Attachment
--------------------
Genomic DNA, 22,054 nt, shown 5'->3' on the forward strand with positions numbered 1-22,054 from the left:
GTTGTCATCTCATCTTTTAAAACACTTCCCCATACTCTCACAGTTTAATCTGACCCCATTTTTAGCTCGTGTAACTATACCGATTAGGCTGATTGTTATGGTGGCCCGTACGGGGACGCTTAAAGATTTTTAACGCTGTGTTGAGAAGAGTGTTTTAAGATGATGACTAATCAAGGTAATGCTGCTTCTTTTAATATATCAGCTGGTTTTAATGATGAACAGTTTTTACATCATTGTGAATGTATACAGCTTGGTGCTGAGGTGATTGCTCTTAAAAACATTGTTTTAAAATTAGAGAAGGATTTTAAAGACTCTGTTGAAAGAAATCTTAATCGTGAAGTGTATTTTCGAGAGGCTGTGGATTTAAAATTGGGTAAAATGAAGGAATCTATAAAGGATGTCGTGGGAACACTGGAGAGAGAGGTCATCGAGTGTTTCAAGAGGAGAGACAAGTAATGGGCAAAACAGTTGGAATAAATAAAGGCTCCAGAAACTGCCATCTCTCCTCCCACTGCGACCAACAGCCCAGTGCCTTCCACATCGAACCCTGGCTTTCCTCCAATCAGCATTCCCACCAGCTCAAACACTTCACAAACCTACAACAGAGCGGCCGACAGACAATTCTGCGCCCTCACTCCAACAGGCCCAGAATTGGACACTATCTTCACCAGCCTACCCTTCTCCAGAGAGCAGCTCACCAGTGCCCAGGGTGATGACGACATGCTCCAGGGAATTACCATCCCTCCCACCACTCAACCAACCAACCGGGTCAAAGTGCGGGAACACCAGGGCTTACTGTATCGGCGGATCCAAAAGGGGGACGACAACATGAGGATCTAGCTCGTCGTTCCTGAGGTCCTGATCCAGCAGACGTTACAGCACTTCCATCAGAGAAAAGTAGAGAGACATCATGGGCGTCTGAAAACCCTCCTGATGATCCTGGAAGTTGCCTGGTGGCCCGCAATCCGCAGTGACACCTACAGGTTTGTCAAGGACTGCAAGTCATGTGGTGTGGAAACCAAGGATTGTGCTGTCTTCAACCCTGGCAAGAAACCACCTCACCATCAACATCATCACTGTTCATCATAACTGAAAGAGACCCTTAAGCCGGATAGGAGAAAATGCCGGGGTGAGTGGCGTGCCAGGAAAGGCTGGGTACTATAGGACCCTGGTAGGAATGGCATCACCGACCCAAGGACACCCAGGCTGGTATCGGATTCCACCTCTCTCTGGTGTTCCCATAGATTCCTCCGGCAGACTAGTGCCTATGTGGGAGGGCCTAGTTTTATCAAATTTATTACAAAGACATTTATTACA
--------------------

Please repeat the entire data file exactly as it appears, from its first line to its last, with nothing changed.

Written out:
Genomic DNA, 22,054 nt, shown 5'->3' on the forward strand with positions numbered 1-22,054 from the left:
GTTGTCATCTCATCTTTTAAAACACTTCCCCATACTCTCACAGTTTAATCTGACCCCATTTTTAGCTCGTGTAACTATACCGATTAGGCTGATTGTTATGGTGGCCCGTACGGGGACGCTTAAAGATTTTTAACGCTGTGTTGAGAAGAGTGTTTTAAGATGATGACTAATCAAGGTAATGCTGCTTCTTTTAATATATCAGCTGGTTTTAATGATGAACAGTTTTTACATCATTGTGAATGTATACAGCTTGGTGCTGAGGTGATTGCTCTTAAAAACATTGTTTTAAAATTAGAGAAGGATTTTAAAGACTCTGTTGAAAGAAATCTTAATCGTGAAGTGTATTTTCGAGAGGCTGTGGATTTAAAATTGGGTAAAATGAAGGAATCTATAAAGGATGTCGTGGGAACACTGGAGAGAGAGGTCATCGAGTGTTTCAAGAGGAGAGACAAGTAATGGGCAAAACAGTTGGAATAAATAAAGGCTCCAGAAACTGCCATCTCTCCTCCCACTGCGACCAACAGCCCAGTGCCTTCCACATCGAACCCTGGCTTTCCTCCAATCAGCATTCCCACCAGCTCAAACACTTCACAAACCTACAACAGAGCGGCCGACAGACAATTCTGCGCCCTCACTCCAACAGGCCCAGAATTGGACACTATCTTCACCAGCCTACCCTTCTCCAGAGAGCAGCTCACCAGTGCCCAGGGTGATGACGACATGCTCCAGGGAATTACCATCCCTCCCACCACTCAACCAACCAACCGGGTCAAAGTGCGGGAACACCAGGGCTTACTGTATCGGCGGATCCAAAAGGGGGACGACAACATGAGGATCTAGCTCGTCGTTCCTGAGGTCCTGATCCAGCAGACGTTACAGCACTTCCATCAGAGAAAAGTAGAGAGACATCATGGGCGTCTGAAAACCCTCCTGATGATCCTGGAAGTTGCCTGGTGGCCCGCAATCCGCAGTGACACCTACAGGTTTGTCAAGGACTGCAAGTCATGTGGTGTGGAAACCAAGGATTGTGCTGTCTTCAACCCTGGCAAGAAACCACCTCACCATCAACATCATCACTGTTCATCATAACTGAAAGAGACCCTTAAGCCGGATAGGAGAAAATGCCGGGGTGAGTGGCGTGCCAGGAAAGGCTGGGTACTATAGGACCCTGGTAGGAATGGCATCACCGACCCAAGGACACCCAGGCTGGTATCGGATTCCACCTCTCTCTGGTGTTCCCATAGATTCCTCCGGCAGACTAGTGCCTATGTGGGAGGGCCTAGTTTTATCAAATTTATTACAAAGACATTTATTACA